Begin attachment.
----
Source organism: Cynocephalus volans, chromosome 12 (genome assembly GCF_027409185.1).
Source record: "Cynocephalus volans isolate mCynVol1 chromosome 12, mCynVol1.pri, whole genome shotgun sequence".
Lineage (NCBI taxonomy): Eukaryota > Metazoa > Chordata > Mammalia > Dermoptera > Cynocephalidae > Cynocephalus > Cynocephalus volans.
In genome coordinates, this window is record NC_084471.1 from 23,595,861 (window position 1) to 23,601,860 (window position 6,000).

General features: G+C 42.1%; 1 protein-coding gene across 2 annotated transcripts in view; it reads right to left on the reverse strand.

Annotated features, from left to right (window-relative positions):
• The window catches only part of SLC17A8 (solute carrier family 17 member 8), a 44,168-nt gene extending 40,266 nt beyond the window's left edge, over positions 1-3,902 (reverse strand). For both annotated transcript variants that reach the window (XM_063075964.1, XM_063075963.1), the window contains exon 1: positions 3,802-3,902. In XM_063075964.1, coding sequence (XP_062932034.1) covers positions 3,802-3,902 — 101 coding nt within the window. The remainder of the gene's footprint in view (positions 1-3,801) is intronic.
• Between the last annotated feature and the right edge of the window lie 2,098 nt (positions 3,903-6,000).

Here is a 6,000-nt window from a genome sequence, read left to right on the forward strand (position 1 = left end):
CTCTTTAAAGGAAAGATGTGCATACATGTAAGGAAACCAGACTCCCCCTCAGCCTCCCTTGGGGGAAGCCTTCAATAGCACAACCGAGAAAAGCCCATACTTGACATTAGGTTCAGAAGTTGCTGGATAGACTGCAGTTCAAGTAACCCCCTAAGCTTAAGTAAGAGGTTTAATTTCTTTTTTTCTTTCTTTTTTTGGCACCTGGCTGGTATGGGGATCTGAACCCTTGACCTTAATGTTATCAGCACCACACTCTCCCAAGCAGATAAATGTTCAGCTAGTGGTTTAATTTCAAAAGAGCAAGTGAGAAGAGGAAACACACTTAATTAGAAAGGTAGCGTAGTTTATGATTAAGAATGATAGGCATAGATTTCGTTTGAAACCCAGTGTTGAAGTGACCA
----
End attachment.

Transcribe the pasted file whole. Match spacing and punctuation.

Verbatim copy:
Source organism: Cynocephalus volans, chromosome 12 (genome assembly GCF_027409185.1).
Source record: "Cynocephalus volans isolate mCynVol1 chromosome 12, mCynVol1.pri, whole genome shotgun sequence".
Lineage (NCBI taxonomy): Eukaryota > Metazoa > Chordata > Mammalia > Dermoptera > Cynocephalidae > Cynocephalus > Cynocephalus volans.
In genome coordinates, this window is record NC_084471.1 from 23,595,861 (window position 1) to 23,601,860 (window position 6,000).

General features: G+C 42.1%; 1 protein-coding gene across 2 annotated transcripts in view; it reads right to left on the reverse strand.

Annotated features, from left to right (window-relative positions):
• The window catches only part of SLC17A8 (solute carrier family 17 member 8), a 44,168-nt gene extending 40,266 nt beyond the window's left edge, over positions 1-3,902 (reverse strand). For both annotated transcript variants that reach the window (XM_063075964.1, XM_063075963.1), the window contains exon 1: positions 3,802-3,902. In XM_063075964.1, coding sequence (XP_062932034.1) covers positions 3,802-3,902 — 101 coding nt within the window. The remainder of the gene's footprint in view (positions 1-3,801) is intronic.
• Between the last annotated feature and the right edge of the window lie 2,098 nt (positions 3,903-6,000).

Here is a 6,000-nt window from a genome sequence, read left to right on the forward strand (position 1 = left end):
CTCTTTAAAGGAAAGATGTGCATACATGTAAGGAAACCAGACTCCCCCTCAGCCTCCCTTGGGGGAAGCCTTCAATAGCACAACCGAGAAAAGCCCATACTTGACATTAGGTTCAGAAGTTGCTGGATAGACTGCAGTTCAAGTAACCCCCTAAGCTTAAGTAAGAGGTTTAATTTCTTTTTTTCTTTCTTTTTTTGGCACCTGGCTGGTATGGGGATCTGAACCCTTGACCTTAATGTTATCAGCACCACACTCTCCCAAGCAGATAAATGTTCAGCTAGTGGTTTAATTTCAAAAGAGCAAGTGAGAAGAGGAAACACACTTAATTAGAAAGGTAGCGTAGTTTATGATTAAGAATGATAGGCATAGATTTCGTTTGAAACCCAGTGTTGAAGTGACCA